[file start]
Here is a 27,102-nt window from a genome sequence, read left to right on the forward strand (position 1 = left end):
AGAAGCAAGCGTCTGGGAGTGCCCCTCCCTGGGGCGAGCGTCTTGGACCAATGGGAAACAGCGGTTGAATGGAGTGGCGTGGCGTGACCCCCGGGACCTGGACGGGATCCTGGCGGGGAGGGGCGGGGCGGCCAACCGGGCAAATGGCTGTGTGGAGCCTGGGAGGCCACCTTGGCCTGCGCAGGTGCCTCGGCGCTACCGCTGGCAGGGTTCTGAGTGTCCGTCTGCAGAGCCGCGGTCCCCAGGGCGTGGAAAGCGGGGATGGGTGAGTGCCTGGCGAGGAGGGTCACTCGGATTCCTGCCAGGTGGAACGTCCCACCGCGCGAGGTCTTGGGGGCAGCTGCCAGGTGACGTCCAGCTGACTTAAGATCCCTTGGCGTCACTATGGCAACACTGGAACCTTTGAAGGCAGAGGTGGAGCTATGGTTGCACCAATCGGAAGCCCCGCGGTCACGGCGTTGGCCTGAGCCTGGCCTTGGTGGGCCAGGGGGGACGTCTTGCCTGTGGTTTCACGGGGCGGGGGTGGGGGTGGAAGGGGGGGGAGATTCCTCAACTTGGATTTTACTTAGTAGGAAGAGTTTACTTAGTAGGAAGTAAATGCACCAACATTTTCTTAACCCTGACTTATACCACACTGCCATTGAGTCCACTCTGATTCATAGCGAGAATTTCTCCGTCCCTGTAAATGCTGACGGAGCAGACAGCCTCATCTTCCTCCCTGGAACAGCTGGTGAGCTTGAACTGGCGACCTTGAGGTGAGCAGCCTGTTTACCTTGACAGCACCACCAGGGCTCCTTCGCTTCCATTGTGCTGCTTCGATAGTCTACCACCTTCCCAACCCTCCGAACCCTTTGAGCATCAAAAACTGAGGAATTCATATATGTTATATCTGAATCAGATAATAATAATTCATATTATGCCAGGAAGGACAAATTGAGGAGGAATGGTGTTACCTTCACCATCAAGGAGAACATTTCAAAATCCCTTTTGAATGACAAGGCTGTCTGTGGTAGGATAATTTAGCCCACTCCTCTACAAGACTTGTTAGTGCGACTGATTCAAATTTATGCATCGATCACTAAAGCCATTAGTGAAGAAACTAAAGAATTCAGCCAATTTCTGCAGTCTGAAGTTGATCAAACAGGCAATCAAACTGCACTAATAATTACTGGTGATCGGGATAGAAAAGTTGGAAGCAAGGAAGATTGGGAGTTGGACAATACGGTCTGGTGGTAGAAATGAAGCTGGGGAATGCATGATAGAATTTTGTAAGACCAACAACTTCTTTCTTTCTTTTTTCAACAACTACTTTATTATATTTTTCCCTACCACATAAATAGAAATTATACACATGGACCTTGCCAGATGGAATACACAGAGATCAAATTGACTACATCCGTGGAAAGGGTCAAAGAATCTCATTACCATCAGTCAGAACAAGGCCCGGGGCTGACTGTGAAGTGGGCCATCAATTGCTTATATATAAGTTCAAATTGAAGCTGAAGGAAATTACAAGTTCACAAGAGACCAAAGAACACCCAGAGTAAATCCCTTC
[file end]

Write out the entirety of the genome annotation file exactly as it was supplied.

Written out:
Here is a 27,102-nt window from a genome sequence, read left to right on the forward strand (position 1 = left end):
AGAAGCAAGCGTCTGGGAGTGCCCCTCCCTGGGGCGAGCGTCTTGGACCAATGGGAAACAGCGGTTGAATGGAGTGGCGTGGCGTGACCCCCGGGACCTGGACGGGATCCTGGCGGGGAGGGGCGGGGCGGCCAACCGGGCAAATGGCTGTGTGGAGCCTGGGAGGCCACCTTGGCCTGCGCAGGTGCCTCGGCGCTACCGCTGGCAGGGTTCTGAGTGTCCGTCTGCAGAGCCGCGGTCCCCAGGGCGTGGAAAGCGGGGATGGGTGAGTGCCTGGCGAGGAGGGTCACTCGGATTCCTGCCAGGTGGAACGTCCCACCGCGCGAGGTCTTGGGGGCAGCTGCCAGGTGACGTCCAGCTGACTTAAGATCCCTTGGCGTCACTATGGCAACACTGGAACCTTTGAAGGCAGAGGTGGAGCTATGGTTGCACCAATCGGAAGCCCCGCGGTCACGGCGTTGGCCTGAGCCTGGCCTTGGTGGGCCAGGGGGGACGTCTTGCCTGTGGTTTCACGGGGCGGGGGTGGGGGTGGAAGGGGGGGGAGATTCCTCAACTTGGATTTTACTTAGTAGGAAGAGTTTACTTAGTAGGAAGTAAATGCACCAACATTTTCTTAACCCTGACTTATACCACACTGCCATTGAGTCCACTCTGATTCATAGCGAGAATTTCTCCGTCCCTGTAAATGCTGACGGAGCAGACAGCCTCATCTTCCTCCCTGGAACAGCTGGTGAGCTTGAACTGGCGACCTTGAGGTGAGCAGCCTGTTTACCTTGACAGCACCACCAGGGCTCCTTCGCTTCCATTGTGCTGCTTCGATAGTCTACCACCTTCCCAACCCTCCGAACCCTTTGAGCATCAAAAACTGAGGAATTCATATATGTTATATCTGAATCAGATAATAATAATTCATATTATGCCAGGAAGGACAAATTGAGGAGGAATGGTGTTACCTTCACCATCAAGGAGAACATTTCAAAATCCCTTTTGAATGACAAGGCTGTCTGTGGTAGGATAATTTAGCCCACTCCTCTACAAGACTTGTTAGTGCGACTGATTCAAATTTATGCATCGATCACTAAAGCCATTAGTGAAGAAACTAAAGAATTCAGCCAATTTCTGCAGTCTGAAGTTGATCAAACAGGCAATCAAACTGCACTAATAATTACTGGTGATCGGGATAGAAAAGTTGGAAGCAAGGAAGATTGGGAGTTGGACAATACGGTCTGGTGGTAGAAATGAAGCTGGGGAATGCATGATAGAATTTTGTAAGACCAACAACTTCTTTCTTTCTTTTTTCAACAACTACTTTATTATATTTTTCCCTACCACATAAATAGAAATTATACACATGGACCTTGCCAGATGGAATACACAGAGATCAAATTGACTACATCCGTGGAAAGGGTCAAAGAATCTCATTACCATCAGTCAGAACAAGGCCCGGGGCTGACTGTGAAGTGGGCCATCAATTGCTTATATATAAGTTCAAATTGAAGCTGAAGGAAATTACAAGTTCACAAGAGACCAAAGAACACCCAGAGTAAATCCCTTC